Treating rabies 

If you have been exposed (bitten, scratched or licked) by an animal that might have rabies, you'll need to seek medical advice to determine whether you need to have a course of treatment to prevent rabies.

This is called post-exposure treatment. It can usually prevent a rabies infection from becoming established and producing symptoms.

Post-exposure treatment

Post-exposure treatment involves three stages:

  • cleaning the wound
  • administering rabies immunoglobulin (a special preparation of antibodies)
  • administering a course of the rabies vaccine

Cleaning the wound

Immediately after being bitten, you should:

  • wash the wound thoroughly under a running tap
  • use antiseptic or alcohol to clean the wound and apply ethanol, tincture or aqueous solution of iodine, if available
  • leave the wound open – use a simple dressing, but don't try to stitch it as this could expose your nerve endings to the rabies virus
  • go to the nearest hospital or medical centre and explain you've been bitten

If you think your eye may have been infected with the saliva of an animal, wash it thoroughly with clean water and seek medical help.

Rabies immunoglobulin

If you've been in a high-risk situation, you may also be given an injection of rabies immunoglobulin as well as the rabies vaccination. This helps protect you against the virus while your body is developing antibodies after vaccination.

The immunoglobulin works by providing ready-made antibodies designed to neutralise the rabies virus and prevent it spreading. Apart from some temporary soreness at the injection site, rabies immunoglobulin doesn't usually cause any side effects.


The rabies vaccine should be given in every case of suspected exposure to rabies. The length of your vaccination course will depend on whether you have previously been vaccinated.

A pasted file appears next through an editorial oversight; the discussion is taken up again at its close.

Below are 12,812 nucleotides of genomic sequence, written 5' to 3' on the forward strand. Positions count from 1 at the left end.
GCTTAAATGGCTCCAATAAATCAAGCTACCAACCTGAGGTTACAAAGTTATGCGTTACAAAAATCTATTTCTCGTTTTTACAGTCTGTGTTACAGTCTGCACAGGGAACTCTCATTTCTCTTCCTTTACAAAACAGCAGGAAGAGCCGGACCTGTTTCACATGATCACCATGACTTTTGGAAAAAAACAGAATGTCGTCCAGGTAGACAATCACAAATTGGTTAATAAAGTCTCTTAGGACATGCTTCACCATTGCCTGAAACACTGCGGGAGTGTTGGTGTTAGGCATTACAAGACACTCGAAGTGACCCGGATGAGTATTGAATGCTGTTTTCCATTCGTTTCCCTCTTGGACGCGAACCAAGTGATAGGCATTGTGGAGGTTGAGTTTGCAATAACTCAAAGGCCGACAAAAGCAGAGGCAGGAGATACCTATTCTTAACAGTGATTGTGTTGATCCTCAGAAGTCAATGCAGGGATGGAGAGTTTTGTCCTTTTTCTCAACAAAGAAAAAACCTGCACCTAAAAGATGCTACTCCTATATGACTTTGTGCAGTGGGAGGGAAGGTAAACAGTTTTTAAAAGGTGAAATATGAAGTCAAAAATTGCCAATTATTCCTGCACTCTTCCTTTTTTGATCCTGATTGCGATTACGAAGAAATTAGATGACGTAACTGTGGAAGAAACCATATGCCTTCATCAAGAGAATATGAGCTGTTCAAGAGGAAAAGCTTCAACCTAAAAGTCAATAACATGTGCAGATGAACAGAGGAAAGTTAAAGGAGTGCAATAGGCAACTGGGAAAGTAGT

You should receive five doses of the vaccine if you've never been vaccinated. The first dose is given at the beginning of the treatment, followed by four further doses, which are given three, seven, 14 and 30 days after the start of treatment.

If you've previously been vaccinated, you should receive two doses of the vaccine. The first dose is given at the start of your treatment, followed by a second dose three to seven days later. The doses are given by injection into the shoulder muscle.

A common side effect of the rabies vaccine is redness, swelling and pain at the injection site, which occurs 24 to 48 hours after the injection has been given.

Choice of vaccine

Worldwide, there are three types of rabies vaccine:

  • human diploid cell vaccine (HDCV), which is created by using samples of human cells
  • purified chick embryo cell rabies vaccine (PCEC), which is created by using samples of chicken embryos 
  • nerve tissue vaccine, which is created by using samples of nerves taken from animal brains

The World Health Organization (WHO) only recommends purified cell culture or embryonated egg-based vaccines (CCEEVs), which include HDCV or PCEC, should be used. This is because there are safety concerns over the nerve tissue vaccine.

Researchers found this type of vaccine has a 1 in 650 chance of causing serious complications that can result in permanent disability, such as muscle paralysis. Despite this, it should be taken if it is the only vaccine available.

A small number of countries have not followed the WHO recommendations and may still use the nerve tissue vaccine. They include Ecuador, Peru, Myanmar (Burma) and Pakistan.

Supportive treatment

Once a person develops symptoms, the disease is usually fatal. Treatment involves keeping the person comfortable and treating complications.

To date, there have been no reported cases of human-to-human transmission of rabies. However, it's theoretically possible, so anyone who has been in close contact with someone who has a rabies infection may be advised to have post-exposure treatment as a precaution.

Page last reviewed: 17/02/2015

Next review due: 17/02/2017